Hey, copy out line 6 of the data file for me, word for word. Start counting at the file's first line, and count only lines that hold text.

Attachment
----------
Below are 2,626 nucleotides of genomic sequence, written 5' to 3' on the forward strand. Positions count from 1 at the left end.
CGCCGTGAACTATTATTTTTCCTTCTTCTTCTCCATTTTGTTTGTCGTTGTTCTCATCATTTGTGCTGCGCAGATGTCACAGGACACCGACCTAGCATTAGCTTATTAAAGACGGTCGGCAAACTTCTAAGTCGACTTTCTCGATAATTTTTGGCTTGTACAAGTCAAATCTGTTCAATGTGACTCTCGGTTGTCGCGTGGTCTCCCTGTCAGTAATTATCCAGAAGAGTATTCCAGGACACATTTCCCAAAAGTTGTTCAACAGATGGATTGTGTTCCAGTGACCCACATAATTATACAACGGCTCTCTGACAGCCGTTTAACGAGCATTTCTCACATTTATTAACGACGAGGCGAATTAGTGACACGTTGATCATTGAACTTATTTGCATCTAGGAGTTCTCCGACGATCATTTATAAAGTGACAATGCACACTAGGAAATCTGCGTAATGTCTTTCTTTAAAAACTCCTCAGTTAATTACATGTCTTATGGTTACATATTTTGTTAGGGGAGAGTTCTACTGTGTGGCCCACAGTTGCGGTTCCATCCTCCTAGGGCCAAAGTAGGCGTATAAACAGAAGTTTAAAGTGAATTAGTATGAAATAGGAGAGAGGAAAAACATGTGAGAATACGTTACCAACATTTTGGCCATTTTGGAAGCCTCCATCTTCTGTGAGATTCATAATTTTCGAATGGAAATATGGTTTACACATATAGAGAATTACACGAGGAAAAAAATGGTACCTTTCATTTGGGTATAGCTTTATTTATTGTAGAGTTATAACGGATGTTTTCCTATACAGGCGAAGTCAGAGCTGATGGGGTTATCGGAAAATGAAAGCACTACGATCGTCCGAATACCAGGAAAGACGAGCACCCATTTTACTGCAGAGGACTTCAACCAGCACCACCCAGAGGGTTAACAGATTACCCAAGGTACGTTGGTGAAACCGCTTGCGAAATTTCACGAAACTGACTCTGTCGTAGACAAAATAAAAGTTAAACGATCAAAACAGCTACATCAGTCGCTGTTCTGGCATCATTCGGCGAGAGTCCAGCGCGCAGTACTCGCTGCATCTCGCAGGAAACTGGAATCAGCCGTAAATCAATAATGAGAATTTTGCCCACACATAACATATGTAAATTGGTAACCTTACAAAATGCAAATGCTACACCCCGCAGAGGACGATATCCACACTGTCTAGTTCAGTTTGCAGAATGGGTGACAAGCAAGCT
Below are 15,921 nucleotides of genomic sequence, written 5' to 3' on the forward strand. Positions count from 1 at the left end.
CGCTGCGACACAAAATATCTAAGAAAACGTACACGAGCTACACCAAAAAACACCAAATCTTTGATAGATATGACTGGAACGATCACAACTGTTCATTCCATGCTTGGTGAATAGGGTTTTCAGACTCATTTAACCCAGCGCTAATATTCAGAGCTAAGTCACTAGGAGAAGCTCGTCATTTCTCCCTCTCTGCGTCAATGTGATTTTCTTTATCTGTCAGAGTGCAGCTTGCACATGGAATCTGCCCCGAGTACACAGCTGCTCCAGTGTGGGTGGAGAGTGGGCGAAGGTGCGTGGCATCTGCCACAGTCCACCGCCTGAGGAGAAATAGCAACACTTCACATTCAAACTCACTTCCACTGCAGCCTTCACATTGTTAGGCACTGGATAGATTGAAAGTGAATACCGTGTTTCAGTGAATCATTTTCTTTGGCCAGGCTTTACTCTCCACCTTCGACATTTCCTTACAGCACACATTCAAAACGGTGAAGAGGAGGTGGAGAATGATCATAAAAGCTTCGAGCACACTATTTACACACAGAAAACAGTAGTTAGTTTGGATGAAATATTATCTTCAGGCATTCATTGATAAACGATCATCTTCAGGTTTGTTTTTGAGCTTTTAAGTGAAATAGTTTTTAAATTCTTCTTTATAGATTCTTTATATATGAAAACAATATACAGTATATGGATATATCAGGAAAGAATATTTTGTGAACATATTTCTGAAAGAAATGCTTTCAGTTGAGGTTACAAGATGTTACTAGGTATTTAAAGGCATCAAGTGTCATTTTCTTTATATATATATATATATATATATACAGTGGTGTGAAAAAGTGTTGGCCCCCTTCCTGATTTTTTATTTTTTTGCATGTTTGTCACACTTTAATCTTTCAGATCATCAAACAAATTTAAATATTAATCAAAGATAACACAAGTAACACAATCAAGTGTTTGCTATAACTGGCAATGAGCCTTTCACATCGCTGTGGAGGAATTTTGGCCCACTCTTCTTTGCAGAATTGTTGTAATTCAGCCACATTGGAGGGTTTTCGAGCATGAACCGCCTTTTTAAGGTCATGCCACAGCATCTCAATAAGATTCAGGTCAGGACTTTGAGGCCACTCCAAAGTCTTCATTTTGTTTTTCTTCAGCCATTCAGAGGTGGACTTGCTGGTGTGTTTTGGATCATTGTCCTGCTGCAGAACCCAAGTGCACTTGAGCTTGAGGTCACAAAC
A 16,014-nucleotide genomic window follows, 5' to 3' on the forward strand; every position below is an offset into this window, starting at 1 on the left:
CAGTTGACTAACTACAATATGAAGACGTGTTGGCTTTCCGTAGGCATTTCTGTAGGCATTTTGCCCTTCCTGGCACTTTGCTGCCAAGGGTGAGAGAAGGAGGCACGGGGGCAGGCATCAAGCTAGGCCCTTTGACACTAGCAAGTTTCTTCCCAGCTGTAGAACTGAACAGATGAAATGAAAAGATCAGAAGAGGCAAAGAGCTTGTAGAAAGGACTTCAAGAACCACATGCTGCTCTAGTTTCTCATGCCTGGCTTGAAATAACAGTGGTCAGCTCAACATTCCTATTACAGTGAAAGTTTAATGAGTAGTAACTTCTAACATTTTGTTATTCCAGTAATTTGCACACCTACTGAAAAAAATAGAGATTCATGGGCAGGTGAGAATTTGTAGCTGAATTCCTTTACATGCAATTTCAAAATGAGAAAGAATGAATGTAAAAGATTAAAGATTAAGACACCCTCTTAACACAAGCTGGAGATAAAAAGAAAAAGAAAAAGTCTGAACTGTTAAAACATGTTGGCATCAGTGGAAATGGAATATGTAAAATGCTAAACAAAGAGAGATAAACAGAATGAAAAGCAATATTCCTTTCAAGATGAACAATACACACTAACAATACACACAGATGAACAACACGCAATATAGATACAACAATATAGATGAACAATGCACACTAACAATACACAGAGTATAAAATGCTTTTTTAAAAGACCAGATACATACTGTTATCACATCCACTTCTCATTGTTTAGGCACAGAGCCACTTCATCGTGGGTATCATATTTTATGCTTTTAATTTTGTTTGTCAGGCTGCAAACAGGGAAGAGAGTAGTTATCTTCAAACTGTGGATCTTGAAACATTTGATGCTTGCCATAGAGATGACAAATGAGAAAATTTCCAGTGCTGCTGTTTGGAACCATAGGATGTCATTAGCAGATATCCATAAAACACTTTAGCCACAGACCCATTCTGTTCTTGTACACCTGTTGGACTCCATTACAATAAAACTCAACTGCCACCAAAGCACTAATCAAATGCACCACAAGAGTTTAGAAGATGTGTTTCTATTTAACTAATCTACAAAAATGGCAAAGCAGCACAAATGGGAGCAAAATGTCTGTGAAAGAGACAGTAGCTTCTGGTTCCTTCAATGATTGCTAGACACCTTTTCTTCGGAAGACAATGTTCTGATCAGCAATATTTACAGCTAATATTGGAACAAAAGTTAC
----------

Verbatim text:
CAGTTGACTAACTACAATATGAAGACGTGTTGGCTTTCCGTAGGCATTTCTGTAGGCATTTTGCCCTTCCTGGCACTTTGCTGCCAAGGGTGAGAGAAGGAGGCACGGGGGCAGGCATCAAGCTAGGCCCTTTGACACTAGCAAGTTTCTTCCCAGCTGTAGAACTGAACAGATGAAATGAAAAGATCAGAAGAGGCAAAGAGCTTGTAGAAAGGACTTCAAGAACCACATGCTGCTCTAGTTTCTCATGCCTGGCTTGAAATAACAGTGGTCAGCTCAACATTCCTATTACAGTGAAAGTTTAATGAGTAGTAACTTCTAACATTTTGTTATTCCAGTAATTTGCACACCTACTGAAAAAAATAGAGATTCATGGGCAGGTGAGAATTTGTAGCTGAATTCCTTTACATGCAATTTCAAAATGAGAAAGAATGAATGTAAAAGATTAAAGATTAAGACACCCTCTTAACACAAGCTGGAGATAAAAAGAAAAAGAAAAAGTCTGAACTGTTAAAACATGTTGGCATCAGTGGAAATGGAATATGTAAAATGCTAAACAAAGAGAGATAAACAGAATGAAAAGCAATATTCCTTTCAAGATGAACAATACACACTAACAATACACACAGATGAACAACACGCAATATAGATACAACAATATAGATGAACAATGCACACTAACAATACACAGAGTATAAAATGCTTTTTTAAAAGACCAGATACATACTGTTATCACATCCACTTCTCATTGTTTAGGCACAGAGCCACTTCATCGTGGGTATCATATTTTATGCTTTTAATTTTGTTTGTCAGGCTGCAAACAGGGAAGAGAGTAGTTATCTTCAAACTGTGGATCTTGAAACATTTGATGCTTGCCATAGAGATGACAAATGAGAAAATTTCCAGTGCTGCTGTTTGGAACCATAGGATGTCATTAGCAGATATCCATAAAACACTTTAGCCACAGACCCATTCTGTTCTTGTACACCTGTTGGACTCCATTACAATAAAACTCAACTGCCACCAAAGCACTAATCAAATGCACCACAAGAGTTTAGAAGATGTGTTTCTATTTAACTAATCTACAAAAATGGCAAAGCAGCACAAATGGGAGCAAAATGTCTGTGAAAGAGACAGTAGCTTCTGGTTCCTTCAATGATTGCTAGACACCTTTTCTTCGGAAGACAATGTTCTGATCAGCAATATTTACAGCTAATATTGGAACAAAAGTTAC